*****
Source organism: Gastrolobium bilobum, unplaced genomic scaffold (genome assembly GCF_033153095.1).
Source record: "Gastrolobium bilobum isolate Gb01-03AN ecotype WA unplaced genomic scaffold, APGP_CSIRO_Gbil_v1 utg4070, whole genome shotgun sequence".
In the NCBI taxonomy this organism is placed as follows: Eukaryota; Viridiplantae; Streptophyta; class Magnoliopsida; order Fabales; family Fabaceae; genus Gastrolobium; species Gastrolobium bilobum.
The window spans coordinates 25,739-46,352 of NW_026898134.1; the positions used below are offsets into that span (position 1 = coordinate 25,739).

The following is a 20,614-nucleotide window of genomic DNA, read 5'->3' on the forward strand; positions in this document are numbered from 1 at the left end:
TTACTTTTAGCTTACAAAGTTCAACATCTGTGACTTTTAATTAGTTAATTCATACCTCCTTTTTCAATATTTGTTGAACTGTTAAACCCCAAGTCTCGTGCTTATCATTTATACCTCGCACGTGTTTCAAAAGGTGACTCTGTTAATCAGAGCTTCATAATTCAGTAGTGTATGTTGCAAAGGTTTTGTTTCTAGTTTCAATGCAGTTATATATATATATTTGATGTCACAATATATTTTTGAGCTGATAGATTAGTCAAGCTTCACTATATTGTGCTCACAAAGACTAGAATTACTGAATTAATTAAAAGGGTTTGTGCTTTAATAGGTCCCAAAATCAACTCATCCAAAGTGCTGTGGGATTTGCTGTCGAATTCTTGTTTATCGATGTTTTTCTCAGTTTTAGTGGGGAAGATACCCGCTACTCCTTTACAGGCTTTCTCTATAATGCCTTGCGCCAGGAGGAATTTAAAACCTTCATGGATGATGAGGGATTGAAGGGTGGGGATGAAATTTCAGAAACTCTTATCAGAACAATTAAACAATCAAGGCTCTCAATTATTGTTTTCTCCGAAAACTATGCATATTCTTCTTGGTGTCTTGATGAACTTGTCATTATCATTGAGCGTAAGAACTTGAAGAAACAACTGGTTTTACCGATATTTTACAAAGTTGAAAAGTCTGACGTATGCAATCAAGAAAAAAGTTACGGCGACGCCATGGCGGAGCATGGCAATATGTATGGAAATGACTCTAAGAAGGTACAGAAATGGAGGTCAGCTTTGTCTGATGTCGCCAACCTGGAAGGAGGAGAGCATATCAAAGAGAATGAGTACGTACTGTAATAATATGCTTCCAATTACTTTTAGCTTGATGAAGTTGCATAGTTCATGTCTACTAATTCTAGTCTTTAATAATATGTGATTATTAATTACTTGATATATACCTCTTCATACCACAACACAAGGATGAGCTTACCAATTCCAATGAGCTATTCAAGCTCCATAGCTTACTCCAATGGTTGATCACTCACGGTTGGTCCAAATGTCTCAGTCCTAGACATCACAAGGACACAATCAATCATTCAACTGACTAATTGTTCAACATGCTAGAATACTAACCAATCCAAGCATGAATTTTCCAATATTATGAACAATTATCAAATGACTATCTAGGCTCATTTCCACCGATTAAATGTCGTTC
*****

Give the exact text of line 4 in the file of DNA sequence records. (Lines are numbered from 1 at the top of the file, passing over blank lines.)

The window spans coordinates 25,739-46,352 of NW_026898134.1; the positions used below are offsets into that span (position 1 = coordinate 25,739).